Latvia’s media republishes news stories that exaggerate the impact of Russian countersanctions on EU member countries.
: On 6 January
, Russian-language news portals Mixnews
and Rus Delfi
reposted stories from Russian state-owned news agency RIA Novosti
about how badly Russian countersanctions have hurt the economy of the European Union (EU). Pro-Kremlin websites Sputnik
also republished those same stories in the Latvian language.
The false fact or narrative: The stories claim that Russia’s countersanctions have cost Europe 400,000 jobs. The main source for these articles was a report in the Vienna newspaper Der Standart that cited a study conducted by the Austrian Economic Research Institute (WIFO).
Reality on the ground: WIFO’s econometric study, according to Der Standart, found that EU economic output fell by €17.6 billion in 2015, leading to the loss of nearly 400,000 jobs. Yet the article also reported that, according to WIFO, EU-Russia trade would have suffered massively from Russia’s weakening economy even if the Kremlin had not slapped countersanctions on the EU. This, said WIFO, is due to “the fact that the Russian economy began to weaken strongly as a result of the oil price decline, and that the Ruble experienced an enormous devaluation.” WIFO said EU countries would have seen exports fall by €22 billion even if Russia had not imposed countersanctions—meaning the EU’s losses cannot be indiscriminately blamed on the impact of Russian countersanctions, as the news article appearing in Mixnews and Rus Delfi insisted.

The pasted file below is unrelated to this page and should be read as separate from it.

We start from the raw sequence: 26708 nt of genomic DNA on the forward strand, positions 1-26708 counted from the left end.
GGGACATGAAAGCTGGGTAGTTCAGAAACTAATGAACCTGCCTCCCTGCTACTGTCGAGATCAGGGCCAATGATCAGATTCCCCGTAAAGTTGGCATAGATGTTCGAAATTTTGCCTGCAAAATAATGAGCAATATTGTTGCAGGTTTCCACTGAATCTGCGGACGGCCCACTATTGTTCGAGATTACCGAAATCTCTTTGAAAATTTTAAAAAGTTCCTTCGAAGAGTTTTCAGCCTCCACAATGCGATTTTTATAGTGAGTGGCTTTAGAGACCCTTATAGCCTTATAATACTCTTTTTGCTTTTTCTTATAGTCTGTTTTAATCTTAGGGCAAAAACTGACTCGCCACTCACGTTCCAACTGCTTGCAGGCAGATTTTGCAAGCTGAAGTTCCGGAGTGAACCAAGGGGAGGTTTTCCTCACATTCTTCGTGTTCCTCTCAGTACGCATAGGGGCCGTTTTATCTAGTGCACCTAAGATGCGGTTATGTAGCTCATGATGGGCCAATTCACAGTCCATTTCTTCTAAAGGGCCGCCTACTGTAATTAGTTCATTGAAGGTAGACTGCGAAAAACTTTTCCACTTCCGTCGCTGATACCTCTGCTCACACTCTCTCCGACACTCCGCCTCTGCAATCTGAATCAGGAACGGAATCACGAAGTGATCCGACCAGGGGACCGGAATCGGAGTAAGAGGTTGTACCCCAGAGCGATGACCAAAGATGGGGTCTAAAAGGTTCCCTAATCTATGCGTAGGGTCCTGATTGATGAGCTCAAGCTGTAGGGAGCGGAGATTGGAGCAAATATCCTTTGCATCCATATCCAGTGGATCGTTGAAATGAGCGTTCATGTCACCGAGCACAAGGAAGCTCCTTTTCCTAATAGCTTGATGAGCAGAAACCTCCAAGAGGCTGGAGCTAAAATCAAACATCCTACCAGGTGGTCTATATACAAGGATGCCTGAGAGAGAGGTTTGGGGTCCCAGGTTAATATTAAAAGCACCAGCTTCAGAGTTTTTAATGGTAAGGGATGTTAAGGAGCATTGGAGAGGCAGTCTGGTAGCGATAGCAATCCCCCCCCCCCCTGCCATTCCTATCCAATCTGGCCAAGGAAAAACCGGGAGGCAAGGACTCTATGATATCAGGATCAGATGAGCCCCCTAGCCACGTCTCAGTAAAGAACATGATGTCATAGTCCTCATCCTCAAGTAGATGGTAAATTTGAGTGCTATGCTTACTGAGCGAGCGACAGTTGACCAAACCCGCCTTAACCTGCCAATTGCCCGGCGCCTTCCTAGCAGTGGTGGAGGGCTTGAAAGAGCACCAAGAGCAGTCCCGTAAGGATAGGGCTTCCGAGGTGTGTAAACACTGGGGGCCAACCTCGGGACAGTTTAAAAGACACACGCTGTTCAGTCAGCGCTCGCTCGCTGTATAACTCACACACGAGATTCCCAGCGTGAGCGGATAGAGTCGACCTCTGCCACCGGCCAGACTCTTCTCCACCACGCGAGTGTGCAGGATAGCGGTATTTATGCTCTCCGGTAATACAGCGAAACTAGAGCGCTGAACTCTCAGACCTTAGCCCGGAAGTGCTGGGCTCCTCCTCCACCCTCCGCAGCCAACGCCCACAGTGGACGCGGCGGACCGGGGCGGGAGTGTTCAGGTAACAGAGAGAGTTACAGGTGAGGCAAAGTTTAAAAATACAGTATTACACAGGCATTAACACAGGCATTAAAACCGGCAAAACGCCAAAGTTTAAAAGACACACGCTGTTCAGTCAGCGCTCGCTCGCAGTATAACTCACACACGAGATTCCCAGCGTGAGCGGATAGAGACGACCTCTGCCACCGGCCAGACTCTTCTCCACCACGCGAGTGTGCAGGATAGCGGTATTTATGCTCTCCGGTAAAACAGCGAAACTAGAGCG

Audience: Russian speakers in Latvia; ethnic Latvians.
Analysis: This disinformation case is based on a selective reading of the WIFO study. The article highlighted and generalized only one of the many explanations for a shrinking EU economy, while intentionally overlooking WIFO’s main conclusion, which emphasized the significant damage Russia’s deteriorating economy is causing to EU exports. This selective approach goes in line with the continuing attempts of pro-Kremlin media to show that Western sanctions against Russia do not work, and that they are only hurting the economies of countries that support them. Notably, this disinformation is linked to the media in Austria—one of the few EU countries that advocates lifting the sanctions, which were imposed after Russia annexed Crimea. Arguably, Austrian media outlets are more likely to produce content that can be a useful Western source for pro-Kremlin media that oppose Western sanctions against Russia.